Behind the Lone Star Series: #1

As in many other once wide open spaces, North Texas land is being torn up and turned into shopping areas and subdivisions. It makes me sad. So, I started the Lone Star series as my way of saying to the land “I miss what you used to be.”

Fields with cows aren’t just in Texas, but how can you think about a Texas countryside and NOT imagine cows? Some states are just historically cow country… or used to be.

As a kid, I spent a lot of summers around cows over in Oklahoma. Stepped in quite a few “cow patties” too. (Now that’s something I’ll never miss.) As a kid, I liked rodeos until I saw a calf get roped and its head snapped so hard it was injured. Didn’t want to see anymore after that. At least not the roping part.

Then and now, I have a deep appreciation for these animals. Like other livestock found on farms and ranches, they provide so much for us, and ask so little in return.

The painting above is done in oils mixed with cold wax and applied with palette knives. My favorite way to paint.

The Cows are Slowly Disappearing

No more cows in McKinney, Texas?

No, nothing strange is happening and it’s certainly not a mystery why. It’s called development. And it makes me very sad because the cows are disappearing from the landscape.

Field Day

When we first moved here six years ago, we were thrilled at the wonderful way “city” co-existed with “country”. To quote the city’s tag line, McKinney was indeed “unique by nature”. You could drive short distances, often inside city limits, and see cows! As well as other kinds of farm animals and scenes. Unfortunately that is changing and it’s changing at warp speed. Developments, both commercial and residential, have come in like locusts taking away the once lovely pastures full of cows as well as the lush acres of corn, cotton, and wheat both here and all around the city … for miles and miles and miles. Cows are disappearing along with the trees, grasses, and habitat for animals that have lived here for longer than humans have.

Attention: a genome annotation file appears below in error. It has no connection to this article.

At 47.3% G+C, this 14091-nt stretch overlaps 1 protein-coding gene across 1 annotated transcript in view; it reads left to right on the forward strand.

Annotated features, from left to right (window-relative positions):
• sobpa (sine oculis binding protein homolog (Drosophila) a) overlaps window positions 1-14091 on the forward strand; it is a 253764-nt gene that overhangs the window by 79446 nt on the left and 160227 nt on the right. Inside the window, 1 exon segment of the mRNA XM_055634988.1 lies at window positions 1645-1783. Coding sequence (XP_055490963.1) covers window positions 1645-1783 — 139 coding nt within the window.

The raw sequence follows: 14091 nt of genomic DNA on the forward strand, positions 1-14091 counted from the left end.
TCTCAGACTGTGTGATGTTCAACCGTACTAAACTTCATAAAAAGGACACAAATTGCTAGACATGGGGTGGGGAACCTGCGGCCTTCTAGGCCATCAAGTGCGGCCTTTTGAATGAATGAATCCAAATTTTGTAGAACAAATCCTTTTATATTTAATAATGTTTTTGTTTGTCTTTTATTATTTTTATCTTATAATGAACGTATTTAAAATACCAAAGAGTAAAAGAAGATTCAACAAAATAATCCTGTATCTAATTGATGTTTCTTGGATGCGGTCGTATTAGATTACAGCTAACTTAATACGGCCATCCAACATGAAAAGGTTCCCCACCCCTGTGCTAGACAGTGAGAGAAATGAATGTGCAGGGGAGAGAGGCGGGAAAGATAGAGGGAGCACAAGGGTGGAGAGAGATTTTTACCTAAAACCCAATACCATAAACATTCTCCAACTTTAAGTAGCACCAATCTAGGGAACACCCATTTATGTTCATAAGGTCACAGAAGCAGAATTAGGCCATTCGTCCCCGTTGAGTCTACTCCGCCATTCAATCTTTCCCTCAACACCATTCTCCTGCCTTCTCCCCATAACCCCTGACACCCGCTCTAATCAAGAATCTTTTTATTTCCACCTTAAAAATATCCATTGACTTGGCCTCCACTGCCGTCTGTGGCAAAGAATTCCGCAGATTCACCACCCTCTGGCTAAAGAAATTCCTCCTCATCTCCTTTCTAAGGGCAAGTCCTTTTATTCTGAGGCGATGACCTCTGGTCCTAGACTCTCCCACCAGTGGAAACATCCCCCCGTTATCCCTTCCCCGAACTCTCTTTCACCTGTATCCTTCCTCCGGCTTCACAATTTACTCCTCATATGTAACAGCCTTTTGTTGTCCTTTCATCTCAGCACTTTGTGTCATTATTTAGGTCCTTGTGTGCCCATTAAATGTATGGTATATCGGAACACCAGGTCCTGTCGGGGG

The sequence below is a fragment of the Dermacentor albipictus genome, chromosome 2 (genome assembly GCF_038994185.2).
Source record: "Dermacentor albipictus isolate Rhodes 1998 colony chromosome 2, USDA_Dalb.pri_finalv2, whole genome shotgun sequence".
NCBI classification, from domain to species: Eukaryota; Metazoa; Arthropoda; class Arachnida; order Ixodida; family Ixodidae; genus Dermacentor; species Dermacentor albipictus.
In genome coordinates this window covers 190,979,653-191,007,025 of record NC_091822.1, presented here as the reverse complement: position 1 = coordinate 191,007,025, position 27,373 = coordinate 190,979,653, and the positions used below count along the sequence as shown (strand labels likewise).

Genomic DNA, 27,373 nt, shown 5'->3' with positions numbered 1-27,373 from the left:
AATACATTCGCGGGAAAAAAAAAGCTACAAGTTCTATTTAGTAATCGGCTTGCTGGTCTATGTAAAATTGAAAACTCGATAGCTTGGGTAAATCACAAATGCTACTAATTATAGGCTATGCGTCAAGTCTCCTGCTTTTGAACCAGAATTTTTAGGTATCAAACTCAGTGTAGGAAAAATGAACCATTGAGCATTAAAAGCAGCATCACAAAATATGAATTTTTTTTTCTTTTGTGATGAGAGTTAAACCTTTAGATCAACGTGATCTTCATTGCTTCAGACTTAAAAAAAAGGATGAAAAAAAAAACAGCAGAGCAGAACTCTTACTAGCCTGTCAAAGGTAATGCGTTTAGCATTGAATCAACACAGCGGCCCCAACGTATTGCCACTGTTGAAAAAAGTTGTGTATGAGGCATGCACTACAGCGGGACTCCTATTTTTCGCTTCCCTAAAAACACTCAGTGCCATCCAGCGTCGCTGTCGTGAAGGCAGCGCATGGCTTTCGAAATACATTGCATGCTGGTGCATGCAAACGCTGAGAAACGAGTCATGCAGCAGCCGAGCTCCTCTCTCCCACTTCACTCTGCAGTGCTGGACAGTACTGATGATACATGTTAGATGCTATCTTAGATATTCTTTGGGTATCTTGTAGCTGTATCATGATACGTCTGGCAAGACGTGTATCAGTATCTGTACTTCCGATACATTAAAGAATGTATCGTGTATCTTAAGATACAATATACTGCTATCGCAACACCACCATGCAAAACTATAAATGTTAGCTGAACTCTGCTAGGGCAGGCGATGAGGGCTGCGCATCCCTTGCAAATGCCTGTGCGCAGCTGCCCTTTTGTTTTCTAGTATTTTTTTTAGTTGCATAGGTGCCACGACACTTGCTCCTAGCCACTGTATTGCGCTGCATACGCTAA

Cows Are Disappearing, But Taxes Aren’t Going Anywhere

I’m not against making fast (or even not so fast) money, I understand the motivation for landowners to sell, sell, sell. It’s really hard to make a living off the land with the financial burden of taxes and bad years like when the whole area was in a long severe drought. Farmers, ranchers… they took a big hit. I also realize that people don’t view land as something to work with, but as an investment to make money off of.

But to see land being destroyed for “pad sites” and sprawling cookie-cutter neighborhoods where houses are packed together like cookies in a plastic container just hurts my soul. Cows are disappearing. Wildlife is disappearing. My grandfather was a farmer and he LOVED his land. He knew every inch of it, he worked it, he coexisted with what was on it. But that was then and this is now. It’s a different world. My family and it’s farming history died off when he passed.

Back to development. The city (and county) tells us all this growth and new development will help to control taxes. Well, throw the flag ladies and gentlemen! That doesn’t seem to happen now, does it? Mostly because the independent school districts continue to bleed taxpayers to death. More than half of our yearly property taxes go to the local school district. More development means more people, more people means more schools, more schools means… more taxes. If you’re retired and on a fixed income… it sucks. But I love McKinney (in spite of the taxes) so here we will stay, as long as we can afford to.

On a final note. Publishers Clearing House has a giveaway in a few days. If I win the BIG ONE, I might just buy a big chunk of land and bring back some of those cows that are disappearing. Taxes be darned. My grandpa would be proud.